How to avoid winter weight gain
Do you usually gain a few pounds over the winter? Senior Dietitian Victoria Taylor explains how to stay strong this year.
Winter is a time for big jumpers and cosy nights in. But whether it’s the richer meals, the fact that we might be moving less, or that we’re covering up with lots of layers, the result can be bad news for our waistlines.
Although we might focus on weight gain over the Christmas season, it’s important to be aware of the small changes to our lifestyles over the winter. A little more to eat coupled with a little less activity can add up to gradual weight gain that, come spring, can be a bigger problem to resolve.
And, if you don’t manage to shift it in the warmer months, gaining a couple of pounds every winter can add up over time and have a big impact on our health. So here’s how to stop it.
1. Keep moving
While the last thing you might want to do is go outside, don’t let this stop you from being active. As well as lowering your risk of heart and circulatory diseases, exercise can lift your mood, helping you to feel more positive about making changes to your diet. Getting out of the house can also be a useful distraction from snacking.
If you don’t want to go out in the dark then plan this for when you have time during the day.
Set aside time for exercise in your week, as well as taking any opportunities to walk more or use the stairs. Make an appointment in your diary to visit the gym, go for a longer or faster walk, or play a team sport. But also be realistic – if you don’t want to go out in the dark then plan this for when you have time during the day.
If you plan to do your activity outside, it can also be useful to have a back-up plan if you can’t get out. Try to think of covered walking routes – around a shopping centre, for example – or ways that you can be more active at home.
2. Shed extra pounds sooner rather than later
If you’ve already put on some weight over the Christmas period, aim to get back on track sooner rather than later, but try to resist the urge to go for a quick fix and focus on slow and steady weight loss.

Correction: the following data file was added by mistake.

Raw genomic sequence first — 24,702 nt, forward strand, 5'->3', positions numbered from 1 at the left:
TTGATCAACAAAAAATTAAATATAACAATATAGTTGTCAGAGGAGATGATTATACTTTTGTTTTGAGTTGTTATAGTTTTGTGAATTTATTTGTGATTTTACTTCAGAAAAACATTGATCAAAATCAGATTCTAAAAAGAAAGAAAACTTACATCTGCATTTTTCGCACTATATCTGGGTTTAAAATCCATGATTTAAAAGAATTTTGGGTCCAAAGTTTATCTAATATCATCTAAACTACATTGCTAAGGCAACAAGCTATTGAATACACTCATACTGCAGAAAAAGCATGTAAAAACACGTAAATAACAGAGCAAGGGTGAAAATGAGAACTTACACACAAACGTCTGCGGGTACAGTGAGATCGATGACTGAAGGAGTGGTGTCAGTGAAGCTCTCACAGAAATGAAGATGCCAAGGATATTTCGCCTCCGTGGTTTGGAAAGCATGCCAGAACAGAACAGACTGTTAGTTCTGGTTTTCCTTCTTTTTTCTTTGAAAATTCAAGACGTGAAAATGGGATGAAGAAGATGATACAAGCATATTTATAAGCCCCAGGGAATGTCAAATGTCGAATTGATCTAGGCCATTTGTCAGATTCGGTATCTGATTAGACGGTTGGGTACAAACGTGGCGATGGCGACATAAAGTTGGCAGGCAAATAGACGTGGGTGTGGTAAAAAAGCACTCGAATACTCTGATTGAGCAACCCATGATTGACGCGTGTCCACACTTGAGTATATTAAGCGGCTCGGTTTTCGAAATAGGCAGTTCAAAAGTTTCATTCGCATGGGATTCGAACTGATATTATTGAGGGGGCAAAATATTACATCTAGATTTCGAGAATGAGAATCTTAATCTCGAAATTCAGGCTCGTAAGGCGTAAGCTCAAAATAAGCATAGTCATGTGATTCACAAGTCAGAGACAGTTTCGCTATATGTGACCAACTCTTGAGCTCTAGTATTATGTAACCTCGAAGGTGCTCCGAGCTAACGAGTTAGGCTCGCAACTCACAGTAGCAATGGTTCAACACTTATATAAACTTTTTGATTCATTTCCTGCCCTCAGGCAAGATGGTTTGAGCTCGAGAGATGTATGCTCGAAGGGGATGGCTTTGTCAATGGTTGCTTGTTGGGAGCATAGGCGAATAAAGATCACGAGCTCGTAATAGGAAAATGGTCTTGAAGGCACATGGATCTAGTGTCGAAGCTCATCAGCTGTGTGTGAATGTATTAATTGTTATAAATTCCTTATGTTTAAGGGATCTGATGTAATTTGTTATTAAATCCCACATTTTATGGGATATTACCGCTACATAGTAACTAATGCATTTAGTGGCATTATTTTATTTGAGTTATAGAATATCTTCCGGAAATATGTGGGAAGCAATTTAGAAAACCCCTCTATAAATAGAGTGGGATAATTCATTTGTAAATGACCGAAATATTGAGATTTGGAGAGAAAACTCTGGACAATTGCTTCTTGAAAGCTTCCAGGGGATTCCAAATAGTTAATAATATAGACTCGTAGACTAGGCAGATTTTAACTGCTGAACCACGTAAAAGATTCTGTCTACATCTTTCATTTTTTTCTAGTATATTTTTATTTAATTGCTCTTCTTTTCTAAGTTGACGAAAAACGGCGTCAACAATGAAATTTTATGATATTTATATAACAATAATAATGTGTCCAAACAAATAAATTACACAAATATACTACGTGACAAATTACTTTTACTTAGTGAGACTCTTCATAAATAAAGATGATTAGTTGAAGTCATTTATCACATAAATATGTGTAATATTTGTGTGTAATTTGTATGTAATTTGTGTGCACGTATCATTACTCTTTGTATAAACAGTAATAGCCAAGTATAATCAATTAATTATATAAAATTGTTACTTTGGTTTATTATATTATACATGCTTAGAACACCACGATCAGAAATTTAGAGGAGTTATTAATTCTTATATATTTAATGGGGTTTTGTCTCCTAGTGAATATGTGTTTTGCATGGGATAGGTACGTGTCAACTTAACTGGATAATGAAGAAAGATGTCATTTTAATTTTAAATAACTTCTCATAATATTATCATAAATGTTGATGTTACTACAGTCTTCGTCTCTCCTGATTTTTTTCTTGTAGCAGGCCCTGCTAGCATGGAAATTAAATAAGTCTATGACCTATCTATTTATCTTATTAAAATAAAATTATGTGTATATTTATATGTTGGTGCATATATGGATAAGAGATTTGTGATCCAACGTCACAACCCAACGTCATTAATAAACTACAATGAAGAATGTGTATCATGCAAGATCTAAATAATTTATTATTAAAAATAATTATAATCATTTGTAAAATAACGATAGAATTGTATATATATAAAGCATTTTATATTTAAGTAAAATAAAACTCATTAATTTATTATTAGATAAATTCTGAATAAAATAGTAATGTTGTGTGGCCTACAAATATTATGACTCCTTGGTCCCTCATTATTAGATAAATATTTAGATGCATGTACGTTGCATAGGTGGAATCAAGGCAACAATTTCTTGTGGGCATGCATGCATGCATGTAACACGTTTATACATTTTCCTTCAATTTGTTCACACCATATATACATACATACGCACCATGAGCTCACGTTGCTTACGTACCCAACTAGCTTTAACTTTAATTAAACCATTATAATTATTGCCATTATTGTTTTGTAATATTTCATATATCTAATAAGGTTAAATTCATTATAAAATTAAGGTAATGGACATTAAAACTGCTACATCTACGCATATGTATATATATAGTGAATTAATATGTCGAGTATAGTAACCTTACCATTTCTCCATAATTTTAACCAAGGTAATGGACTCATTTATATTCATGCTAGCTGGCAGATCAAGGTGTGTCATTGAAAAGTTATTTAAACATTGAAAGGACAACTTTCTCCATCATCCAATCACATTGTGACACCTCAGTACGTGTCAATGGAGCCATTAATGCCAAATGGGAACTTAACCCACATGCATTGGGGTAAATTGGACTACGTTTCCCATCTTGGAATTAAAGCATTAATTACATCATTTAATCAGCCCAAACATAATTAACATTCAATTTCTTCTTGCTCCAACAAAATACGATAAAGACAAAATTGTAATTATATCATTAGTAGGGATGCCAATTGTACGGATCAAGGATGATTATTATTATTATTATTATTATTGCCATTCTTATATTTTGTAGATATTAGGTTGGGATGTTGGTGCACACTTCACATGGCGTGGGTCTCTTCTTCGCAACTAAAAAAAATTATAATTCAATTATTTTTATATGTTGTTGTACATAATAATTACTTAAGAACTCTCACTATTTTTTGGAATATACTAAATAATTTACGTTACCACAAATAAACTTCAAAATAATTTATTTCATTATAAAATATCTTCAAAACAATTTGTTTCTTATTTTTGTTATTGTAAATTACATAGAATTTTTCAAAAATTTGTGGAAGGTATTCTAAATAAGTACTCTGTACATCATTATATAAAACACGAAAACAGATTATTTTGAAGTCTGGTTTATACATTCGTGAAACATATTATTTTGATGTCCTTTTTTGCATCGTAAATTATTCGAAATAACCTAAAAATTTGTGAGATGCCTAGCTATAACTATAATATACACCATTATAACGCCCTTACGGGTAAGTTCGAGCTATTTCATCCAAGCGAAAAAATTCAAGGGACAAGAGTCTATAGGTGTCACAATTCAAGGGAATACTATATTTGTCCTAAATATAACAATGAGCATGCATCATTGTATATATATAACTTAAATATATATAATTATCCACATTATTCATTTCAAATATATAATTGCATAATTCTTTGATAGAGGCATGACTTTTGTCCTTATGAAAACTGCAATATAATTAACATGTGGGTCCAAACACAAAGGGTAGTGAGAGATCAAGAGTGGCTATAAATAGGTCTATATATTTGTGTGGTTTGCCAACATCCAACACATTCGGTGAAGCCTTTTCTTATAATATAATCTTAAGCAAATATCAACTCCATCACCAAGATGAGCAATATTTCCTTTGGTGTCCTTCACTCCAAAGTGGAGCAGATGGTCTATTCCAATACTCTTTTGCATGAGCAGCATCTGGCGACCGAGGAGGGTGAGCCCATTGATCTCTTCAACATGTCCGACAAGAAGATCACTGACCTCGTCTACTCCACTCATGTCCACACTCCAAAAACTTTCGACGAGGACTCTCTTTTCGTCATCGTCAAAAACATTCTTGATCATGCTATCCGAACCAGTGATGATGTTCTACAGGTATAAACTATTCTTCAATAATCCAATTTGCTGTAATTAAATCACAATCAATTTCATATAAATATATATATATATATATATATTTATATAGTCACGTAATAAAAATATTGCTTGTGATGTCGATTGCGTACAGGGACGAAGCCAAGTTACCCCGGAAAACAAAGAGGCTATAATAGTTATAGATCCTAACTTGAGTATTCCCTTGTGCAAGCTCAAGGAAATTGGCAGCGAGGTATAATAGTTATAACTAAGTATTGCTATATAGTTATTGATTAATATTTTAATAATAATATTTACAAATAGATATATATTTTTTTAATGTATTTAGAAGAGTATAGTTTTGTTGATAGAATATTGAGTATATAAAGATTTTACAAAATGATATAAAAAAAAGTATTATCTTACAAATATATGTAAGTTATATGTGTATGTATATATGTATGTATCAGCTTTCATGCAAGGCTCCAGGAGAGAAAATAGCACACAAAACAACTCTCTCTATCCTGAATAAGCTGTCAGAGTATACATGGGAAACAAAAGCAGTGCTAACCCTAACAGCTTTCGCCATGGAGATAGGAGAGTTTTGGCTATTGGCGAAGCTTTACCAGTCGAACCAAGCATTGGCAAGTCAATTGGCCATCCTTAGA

Aim to eat three balanced meals a day and limit, or avoid, snacks. If you do snack, make sure it’s because you’re hungry, and plan ahead so you don’t make impulse decisions.
Measure out cereals, pasta and rice so that you don’t overeat.
Avoiding alcohol and sugary drinks can also help you to lose weight, because they add calories to the diet. Alcohol, in particular, makes us feel less inhibited as well as increasing appetite, so it can make it harder to stick to healthy choices after a drink.
Your portion sizes are important, too. Measure out cereals, pasta and rice so that you don’t overeat. Pay attention to your food so that you’re conscious of what you’ve eaten and when – that way you’re likely to eat less later on. Try eating meals at the table rather than in front of the television.
3. Plan ahead for warming winter dishes
Make healthy eating plans that are realistic and weather-proof. Salads might be good in the summer, but in the winter we’re usually looking for a hot meal.
There are lots of warming dishes that are healthy or can easily be adapted. Make soups with a base of tinned tomatoes and onion, then pack them with lots of vegetables (fresh or frozen) and beans. Chilli can be a heart-healthy meal if you use lean mince and add some extra veg, or make a vegetarian version with combinations of beans, lentils and veg.
There are lots of warming dishes that are healthy or can easily be adapted.
If you’re craving a roast, roast chicken or turkey (without the skin) is the healthiest meat choice. A jacket potato will have more fibre and less fat than roast potatoes, and make sure you fill your plate with veg and choose a low-salt gravy.
Apples, plums or frozen berries can be easily stewed or baked. Serve them warm with low-fat plain yoghurt, or custard made with low-fat milk. Winter salads can also be an option – go for a warm one using lentils and roasted vegetables like butternut squash, onions and peppers, with herbs or spices for extra flavour. They’re easy to make in bulk, so you’ll have leftovers for another meal.